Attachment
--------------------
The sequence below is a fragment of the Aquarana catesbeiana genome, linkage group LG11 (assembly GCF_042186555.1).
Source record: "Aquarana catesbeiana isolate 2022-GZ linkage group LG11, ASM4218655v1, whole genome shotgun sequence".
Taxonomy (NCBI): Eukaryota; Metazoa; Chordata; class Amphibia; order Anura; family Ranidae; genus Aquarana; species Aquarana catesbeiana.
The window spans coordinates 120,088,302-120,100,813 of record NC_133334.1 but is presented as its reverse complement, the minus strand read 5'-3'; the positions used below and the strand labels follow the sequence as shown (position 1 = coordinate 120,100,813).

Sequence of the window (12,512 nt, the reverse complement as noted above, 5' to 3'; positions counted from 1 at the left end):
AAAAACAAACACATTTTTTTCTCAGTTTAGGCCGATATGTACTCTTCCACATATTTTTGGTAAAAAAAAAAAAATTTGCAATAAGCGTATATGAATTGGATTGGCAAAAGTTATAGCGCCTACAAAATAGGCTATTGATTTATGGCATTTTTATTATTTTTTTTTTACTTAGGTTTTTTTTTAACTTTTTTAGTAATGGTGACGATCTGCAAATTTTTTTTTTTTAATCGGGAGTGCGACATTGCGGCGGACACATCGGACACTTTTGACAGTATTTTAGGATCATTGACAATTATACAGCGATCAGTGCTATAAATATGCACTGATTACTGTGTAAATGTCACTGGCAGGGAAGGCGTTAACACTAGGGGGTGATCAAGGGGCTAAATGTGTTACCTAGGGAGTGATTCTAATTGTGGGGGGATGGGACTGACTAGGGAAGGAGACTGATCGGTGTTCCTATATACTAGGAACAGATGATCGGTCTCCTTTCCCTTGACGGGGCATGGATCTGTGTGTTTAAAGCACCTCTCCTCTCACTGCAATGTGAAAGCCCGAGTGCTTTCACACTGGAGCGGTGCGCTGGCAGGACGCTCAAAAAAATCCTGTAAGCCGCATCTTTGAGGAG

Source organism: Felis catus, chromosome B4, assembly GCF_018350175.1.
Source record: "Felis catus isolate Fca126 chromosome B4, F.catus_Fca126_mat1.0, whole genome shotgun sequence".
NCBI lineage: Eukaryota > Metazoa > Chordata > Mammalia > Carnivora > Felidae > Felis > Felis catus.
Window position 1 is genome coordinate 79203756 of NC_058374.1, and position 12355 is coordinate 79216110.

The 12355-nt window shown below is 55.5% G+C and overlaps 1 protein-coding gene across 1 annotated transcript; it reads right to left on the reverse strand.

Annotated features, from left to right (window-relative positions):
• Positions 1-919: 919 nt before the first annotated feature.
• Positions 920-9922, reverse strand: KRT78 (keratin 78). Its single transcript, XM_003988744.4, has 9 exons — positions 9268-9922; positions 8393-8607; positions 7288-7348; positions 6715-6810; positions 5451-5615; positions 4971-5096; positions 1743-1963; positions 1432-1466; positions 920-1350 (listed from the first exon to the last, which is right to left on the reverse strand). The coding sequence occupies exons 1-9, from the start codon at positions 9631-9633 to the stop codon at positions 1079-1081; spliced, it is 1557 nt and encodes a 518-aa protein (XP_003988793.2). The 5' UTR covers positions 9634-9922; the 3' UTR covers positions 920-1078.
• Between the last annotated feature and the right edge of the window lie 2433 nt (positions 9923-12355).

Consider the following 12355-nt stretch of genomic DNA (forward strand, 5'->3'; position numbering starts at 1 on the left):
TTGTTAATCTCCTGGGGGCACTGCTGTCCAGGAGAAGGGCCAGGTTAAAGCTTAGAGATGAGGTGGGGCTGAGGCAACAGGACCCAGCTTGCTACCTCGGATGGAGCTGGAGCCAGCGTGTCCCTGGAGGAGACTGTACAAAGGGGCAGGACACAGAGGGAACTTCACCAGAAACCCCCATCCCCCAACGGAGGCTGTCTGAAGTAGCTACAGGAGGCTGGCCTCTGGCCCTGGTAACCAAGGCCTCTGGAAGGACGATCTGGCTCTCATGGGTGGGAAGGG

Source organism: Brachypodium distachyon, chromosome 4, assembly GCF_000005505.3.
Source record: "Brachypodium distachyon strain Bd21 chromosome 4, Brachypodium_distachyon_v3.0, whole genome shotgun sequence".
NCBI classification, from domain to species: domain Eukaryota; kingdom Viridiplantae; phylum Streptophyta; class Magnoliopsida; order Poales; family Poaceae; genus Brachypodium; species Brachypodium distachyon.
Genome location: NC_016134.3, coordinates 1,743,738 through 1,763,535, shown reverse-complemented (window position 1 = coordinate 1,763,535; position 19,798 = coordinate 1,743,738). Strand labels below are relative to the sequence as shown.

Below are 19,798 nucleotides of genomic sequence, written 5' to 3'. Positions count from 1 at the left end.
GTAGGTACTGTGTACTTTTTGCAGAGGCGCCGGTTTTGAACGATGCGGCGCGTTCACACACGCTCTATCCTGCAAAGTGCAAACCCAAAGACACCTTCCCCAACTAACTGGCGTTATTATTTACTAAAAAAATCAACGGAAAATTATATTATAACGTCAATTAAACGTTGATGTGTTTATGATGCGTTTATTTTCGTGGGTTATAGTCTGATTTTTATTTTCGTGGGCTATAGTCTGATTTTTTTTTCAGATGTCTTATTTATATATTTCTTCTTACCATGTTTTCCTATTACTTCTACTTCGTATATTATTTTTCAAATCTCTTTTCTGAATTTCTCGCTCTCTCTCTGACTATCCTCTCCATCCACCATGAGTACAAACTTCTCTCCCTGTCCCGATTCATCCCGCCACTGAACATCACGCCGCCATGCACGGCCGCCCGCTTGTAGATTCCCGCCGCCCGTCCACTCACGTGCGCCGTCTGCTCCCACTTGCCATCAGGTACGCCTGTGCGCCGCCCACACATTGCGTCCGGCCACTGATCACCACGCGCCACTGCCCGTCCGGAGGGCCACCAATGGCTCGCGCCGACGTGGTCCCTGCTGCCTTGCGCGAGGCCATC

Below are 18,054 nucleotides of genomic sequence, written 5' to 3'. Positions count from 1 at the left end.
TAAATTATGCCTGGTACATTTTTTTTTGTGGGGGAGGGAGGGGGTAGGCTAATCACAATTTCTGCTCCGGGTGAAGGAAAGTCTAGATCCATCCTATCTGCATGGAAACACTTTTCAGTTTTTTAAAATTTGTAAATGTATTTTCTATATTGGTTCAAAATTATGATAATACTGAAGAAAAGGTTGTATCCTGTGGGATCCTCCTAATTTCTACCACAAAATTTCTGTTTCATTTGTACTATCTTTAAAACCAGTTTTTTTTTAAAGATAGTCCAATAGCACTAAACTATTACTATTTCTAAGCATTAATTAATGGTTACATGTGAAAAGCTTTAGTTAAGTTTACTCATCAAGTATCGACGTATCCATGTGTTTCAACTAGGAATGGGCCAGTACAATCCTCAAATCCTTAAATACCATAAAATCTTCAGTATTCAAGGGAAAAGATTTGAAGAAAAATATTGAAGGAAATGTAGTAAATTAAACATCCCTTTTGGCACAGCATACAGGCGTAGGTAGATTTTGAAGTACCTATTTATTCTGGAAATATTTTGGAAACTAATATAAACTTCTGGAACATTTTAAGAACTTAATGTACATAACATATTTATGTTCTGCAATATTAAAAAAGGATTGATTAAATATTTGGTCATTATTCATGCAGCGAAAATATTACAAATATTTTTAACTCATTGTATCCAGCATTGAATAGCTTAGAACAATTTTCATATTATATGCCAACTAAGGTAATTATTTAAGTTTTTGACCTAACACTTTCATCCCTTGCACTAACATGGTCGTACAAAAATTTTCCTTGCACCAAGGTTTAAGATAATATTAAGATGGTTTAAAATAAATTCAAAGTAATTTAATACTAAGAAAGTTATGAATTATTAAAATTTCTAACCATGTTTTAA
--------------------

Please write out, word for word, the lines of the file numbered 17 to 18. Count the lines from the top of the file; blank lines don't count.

TTGTTAATCTCCTGGGGGCACTGCTGTCCAGGAGAAGGGCCAGGTTAAAGCTTAGAGATGAGGTGGGGCTGAGGCAACAGGACCCAGCTTGCTACCTCGGATGGAGCTGGAGCCAGCGTGTCCCTGGAGGAGACTGTACAAAGGGGCAGGACACAGAGGGAACTTCACCAGAAACCCCCATCCCCCAACGGAGGCTGTCTGAAGTAGCTACAGGAGGCTGGCCTCTGGCCCTGGTAACCAAGGCCTCTGGAAGGACGATCTGGCTCTCATGGGTGGGAAGGG

Source organism: Brachypodium distachyon, chromosome 4, assembly GCF_000005505.3.